• Trainers should be aware that acute bouts of resistance training can significantly elevate blood pressure, heart rate, and cardiac output, especially during the eccentric phase (i.e. lengthening of muscle under tension) of exercise or when the Valsalva maneuver is utilized.
  • High-intensity exercise is contraindicated for those with proliferative retinopathy because of possible retinal hemorrhaging.
  • People with loss of sensation (peripheral neuropathy) in their feet should not conduct high-impact activities including running, jumping, heavy walking and some resistance training exercises.

In summary

Resistance training can improve glucose tolerance and insulin sensitivity independently of the increase in muscle mass. It is well known that insulin sensitivity is directly proportional to lean body mass.

The increase of lean mass remains a reasonable goal for prediabetic and type 2 diabetic individuals performing resistance training.

I also highly recommend Steel’s ADA-LOAD to assist with blood glucose regulation for this population. 

ADA-LOAD is a nutrient partitioning agent designed for adding muscle mass and size, increasing energy and muscle pumps. It works by driving the nutrients into the muscle and creating an anabolic environment within your body.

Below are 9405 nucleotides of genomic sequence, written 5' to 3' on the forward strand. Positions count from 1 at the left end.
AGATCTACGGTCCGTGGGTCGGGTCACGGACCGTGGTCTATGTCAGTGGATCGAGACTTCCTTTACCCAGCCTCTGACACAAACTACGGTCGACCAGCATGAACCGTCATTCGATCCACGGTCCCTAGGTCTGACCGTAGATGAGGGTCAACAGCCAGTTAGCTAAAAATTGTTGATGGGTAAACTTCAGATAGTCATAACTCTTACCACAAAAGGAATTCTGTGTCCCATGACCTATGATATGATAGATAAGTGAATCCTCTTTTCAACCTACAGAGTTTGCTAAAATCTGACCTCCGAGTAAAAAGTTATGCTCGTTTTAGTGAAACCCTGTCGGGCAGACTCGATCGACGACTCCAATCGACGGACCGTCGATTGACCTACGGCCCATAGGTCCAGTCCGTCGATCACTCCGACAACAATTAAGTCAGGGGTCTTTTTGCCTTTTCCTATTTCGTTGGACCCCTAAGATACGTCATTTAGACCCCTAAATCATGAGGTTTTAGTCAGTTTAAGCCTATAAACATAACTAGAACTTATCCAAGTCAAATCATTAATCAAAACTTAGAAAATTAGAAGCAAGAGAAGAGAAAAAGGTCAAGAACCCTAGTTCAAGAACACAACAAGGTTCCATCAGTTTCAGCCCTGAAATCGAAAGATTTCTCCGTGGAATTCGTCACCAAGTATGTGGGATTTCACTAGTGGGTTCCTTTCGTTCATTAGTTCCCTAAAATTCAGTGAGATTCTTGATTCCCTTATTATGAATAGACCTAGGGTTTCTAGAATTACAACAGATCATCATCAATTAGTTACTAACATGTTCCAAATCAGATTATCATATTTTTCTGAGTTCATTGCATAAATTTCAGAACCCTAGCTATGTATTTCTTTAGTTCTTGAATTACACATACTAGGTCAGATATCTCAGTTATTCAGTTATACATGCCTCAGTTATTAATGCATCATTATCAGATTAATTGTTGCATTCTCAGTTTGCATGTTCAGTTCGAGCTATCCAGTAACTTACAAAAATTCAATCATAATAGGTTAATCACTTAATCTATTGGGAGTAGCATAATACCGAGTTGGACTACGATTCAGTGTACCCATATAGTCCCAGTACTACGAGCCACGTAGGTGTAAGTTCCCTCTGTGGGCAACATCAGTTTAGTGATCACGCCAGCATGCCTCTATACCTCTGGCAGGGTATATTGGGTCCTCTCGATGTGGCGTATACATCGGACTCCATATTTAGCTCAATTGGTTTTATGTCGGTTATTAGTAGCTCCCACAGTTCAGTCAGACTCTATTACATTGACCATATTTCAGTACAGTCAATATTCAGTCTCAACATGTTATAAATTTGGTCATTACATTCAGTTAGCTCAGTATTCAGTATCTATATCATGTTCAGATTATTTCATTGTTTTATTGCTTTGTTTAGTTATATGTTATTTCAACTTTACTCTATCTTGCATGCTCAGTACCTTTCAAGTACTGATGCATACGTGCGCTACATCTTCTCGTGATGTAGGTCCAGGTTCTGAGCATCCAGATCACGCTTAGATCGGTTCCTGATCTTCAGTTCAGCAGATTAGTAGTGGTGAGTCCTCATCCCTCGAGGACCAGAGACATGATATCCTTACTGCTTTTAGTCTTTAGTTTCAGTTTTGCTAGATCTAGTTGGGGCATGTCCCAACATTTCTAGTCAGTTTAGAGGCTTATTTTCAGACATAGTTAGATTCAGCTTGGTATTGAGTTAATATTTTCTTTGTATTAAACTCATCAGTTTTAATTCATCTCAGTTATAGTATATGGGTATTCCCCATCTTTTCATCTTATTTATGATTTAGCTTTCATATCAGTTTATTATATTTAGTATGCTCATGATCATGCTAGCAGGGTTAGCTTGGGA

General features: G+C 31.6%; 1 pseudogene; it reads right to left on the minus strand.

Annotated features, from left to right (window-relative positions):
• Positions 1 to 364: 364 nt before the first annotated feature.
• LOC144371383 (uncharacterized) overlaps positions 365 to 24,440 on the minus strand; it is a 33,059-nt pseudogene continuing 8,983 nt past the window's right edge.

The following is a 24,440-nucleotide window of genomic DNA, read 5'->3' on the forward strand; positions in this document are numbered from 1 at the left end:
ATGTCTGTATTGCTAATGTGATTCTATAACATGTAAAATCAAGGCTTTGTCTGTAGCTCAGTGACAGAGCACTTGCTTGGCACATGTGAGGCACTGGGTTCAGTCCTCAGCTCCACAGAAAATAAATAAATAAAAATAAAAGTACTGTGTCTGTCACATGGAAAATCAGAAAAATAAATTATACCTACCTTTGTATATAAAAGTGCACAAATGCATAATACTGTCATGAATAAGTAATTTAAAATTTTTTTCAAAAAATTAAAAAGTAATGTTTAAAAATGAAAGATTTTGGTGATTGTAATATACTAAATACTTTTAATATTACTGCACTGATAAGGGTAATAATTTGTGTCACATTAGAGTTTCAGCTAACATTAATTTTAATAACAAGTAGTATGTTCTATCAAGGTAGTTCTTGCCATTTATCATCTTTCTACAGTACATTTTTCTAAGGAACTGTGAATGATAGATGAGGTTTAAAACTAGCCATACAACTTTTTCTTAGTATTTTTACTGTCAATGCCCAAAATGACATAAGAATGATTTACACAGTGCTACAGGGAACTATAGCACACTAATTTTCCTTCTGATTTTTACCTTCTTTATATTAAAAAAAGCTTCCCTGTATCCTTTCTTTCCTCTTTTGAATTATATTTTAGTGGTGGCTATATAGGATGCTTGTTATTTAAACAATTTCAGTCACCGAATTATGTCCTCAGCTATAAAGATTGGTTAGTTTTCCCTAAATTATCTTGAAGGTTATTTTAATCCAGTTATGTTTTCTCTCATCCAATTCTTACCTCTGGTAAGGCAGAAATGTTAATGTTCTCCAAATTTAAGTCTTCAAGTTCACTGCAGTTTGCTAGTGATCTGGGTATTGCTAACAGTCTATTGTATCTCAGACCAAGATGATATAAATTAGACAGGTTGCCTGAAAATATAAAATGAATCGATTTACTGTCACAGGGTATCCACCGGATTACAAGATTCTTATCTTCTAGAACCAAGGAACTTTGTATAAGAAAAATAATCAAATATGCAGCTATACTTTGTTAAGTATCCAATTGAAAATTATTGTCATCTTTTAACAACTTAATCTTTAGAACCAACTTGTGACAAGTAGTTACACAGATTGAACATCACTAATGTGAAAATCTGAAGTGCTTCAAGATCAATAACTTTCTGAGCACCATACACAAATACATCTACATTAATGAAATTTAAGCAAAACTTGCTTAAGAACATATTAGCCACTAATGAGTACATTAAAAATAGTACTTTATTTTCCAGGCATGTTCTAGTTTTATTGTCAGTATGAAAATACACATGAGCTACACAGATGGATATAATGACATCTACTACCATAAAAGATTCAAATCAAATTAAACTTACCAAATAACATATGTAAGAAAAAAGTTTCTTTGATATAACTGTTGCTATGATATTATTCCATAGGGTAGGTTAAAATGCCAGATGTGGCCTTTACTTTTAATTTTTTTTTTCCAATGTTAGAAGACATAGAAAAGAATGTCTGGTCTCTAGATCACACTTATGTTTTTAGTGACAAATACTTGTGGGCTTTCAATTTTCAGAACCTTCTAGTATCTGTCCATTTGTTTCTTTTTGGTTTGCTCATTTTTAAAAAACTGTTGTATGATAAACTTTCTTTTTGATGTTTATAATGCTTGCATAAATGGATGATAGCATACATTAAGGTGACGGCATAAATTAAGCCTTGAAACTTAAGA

Essentially, ADA-LOAD is a combination of ingredients shown in evidence-based research to reduce blood sugar levels in individuals with high blood glucose.

In today’s society, it’s difficult for the average person to commit to exercising for long periods of time. 

Another option is to perform short-repeated exercise as a viable alternative to the traditional high-volume endurance training. High-intensity/low-volume resistance training can be an efficient strategy to obtain metabolic benefits.

The bottom line is that resistance is extremely effective at managing hyperglycemia for clients with type 2 diabetes. The end result leads to a better utilization of blood glucose within the muscle cell, which is the goal of anyone with type 2 diabetes. 




1. Bommer, C., Heesemann, E., Sagalova, V., Manne-Goehler, J., Atun, R., Barnighausen, T., and Vollmer, S. (2017) The global economic burden of diabetes in adults aged 20-79 years: a cost-of-illness study. Lancet Diabetes Endocrinol 5, 423-430

2. Chawla, A., Chawla, R., and Jaggi, S. (2016) Microvasular and macrovascular complications in diabetes mellitus: Distinct or continuum? Indian J Endocrinol Metab 20, 546-551

3. Hostalek, U. (2019) Global epidemiology of prediabetes - present and future perspectives. Clin Diabetes Endocrinol 5, 5